3rd -us neuters in Romance (was: Worse Greek 102 (was: Bad Latin 101))
|From:||Raymond Brown <ray.brown@...>|
|Date:||Sunday, February 4, 2001, 14:23|
At 7:11 pm -0800 3/2/01, Jesse Bangs wrote:
>> Of course in Vulgar Latin it is quite clear that there was a drift of
>> commonly used 3rd neuters to the second declension, e.g.
>> LATIN FRENCH SPANISH PORT. ITALIAN ROMANIAN
>> tempus, temps tiempo tempo tempo tempu
>> corpus, corps cuerpo corpo corpo ??
>> Fraid I don't know the Romanian for "body".
>Romanian for "time" is actually 'timp', and "body" is 'corp'.
>sure where you saw 'tempu,' although it's a plausible form for very
>archaic Old Romanian.
Probably a typo.
>Interestingly, Romanian preserved the neuter gender and generalized from
>these nouns to create its neuter plural ending -uri. The process began
>with the replacement of the neuter plural endings with feminine plural
>endings, so that the plural of 'corpus' was something like 'corpores'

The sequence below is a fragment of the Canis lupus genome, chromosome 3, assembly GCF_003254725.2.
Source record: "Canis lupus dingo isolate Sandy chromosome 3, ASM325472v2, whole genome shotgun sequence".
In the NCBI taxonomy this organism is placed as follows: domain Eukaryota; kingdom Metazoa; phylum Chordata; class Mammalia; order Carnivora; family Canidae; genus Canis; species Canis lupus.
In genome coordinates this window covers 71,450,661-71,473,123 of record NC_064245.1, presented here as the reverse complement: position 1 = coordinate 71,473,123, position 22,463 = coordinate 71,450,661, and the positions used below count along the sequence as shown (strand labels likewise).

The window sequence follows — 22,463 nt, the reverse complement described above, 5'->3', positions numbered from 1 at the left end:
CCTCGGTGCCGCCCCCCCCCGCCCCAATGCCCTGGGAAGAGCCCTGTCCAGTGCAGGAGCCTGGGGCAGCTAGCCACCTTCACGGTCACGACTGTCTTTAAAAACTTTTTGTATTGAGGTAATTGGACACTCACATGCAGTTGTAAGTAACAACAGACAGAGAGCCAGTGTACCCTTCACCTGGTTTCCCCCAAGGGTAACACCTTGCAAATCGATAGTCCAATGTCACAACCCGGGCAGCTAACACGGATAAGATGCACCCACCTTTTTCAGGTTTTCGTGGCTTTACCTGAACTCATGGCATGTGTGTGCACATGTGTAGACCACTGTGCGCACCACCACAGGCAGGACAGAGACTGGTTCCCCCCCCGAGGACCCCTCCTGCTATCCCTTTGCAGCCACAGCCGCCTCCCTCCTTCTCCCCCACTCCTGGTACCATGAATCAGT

>instead of the proper Latin 'corpora.' Normal sound changes working on
>'corpores' turned it into 'corpuri,' and the resulting pairs
>'corp/corpuri' and 'timp/timpuri' were generalized. This has become the
>productive class for monosyllabic neuter nouns and foreign words, so the
>modern Romanian plural of 'taxi' is 'taxiuri'!
Doh! I once knew that - thanks for reminding me. I guess I must've been
tired when I typed the above.
Yep - the Romance forms in fact show mixt treatment of the those two Latin
Old French (and modern French spelling) retains singular forms derived from
the 3rd neuters which in the VL of the west would be /tEmpos/ and /cOrpos/
respectively, ie. having the same ending as a 2nd decl. acc. plural; and it
seems that this was, indeed, used also as an acc. plural, giving rise to
_indeclinable_ nouns, thus in Old French:
SINGULAR PLURAL SINGULAR PLURAL
Nominative tens tens cors cors
Oblique tens tens cors cors
(The -p- in the modern spellings 'temps' and 'corps' are merely
etymological restorations which have never been pronounced)
Spanish, Portuguese & Italian show forms derived from the complete
assimilation of 'tempus' and 'corpus' as regular 2nd declensions masculines.
Romanian, as Jesse rightly reminded me, retained these as 3rd neuters,
giving rise to 'timp/timpuri' and 'corp/corpori'.
....which is a more interesting than the bland one I'd was suggesting.
A mind which thinks at its own expense
will always interfere with language.
[J.G. Hamann 1760]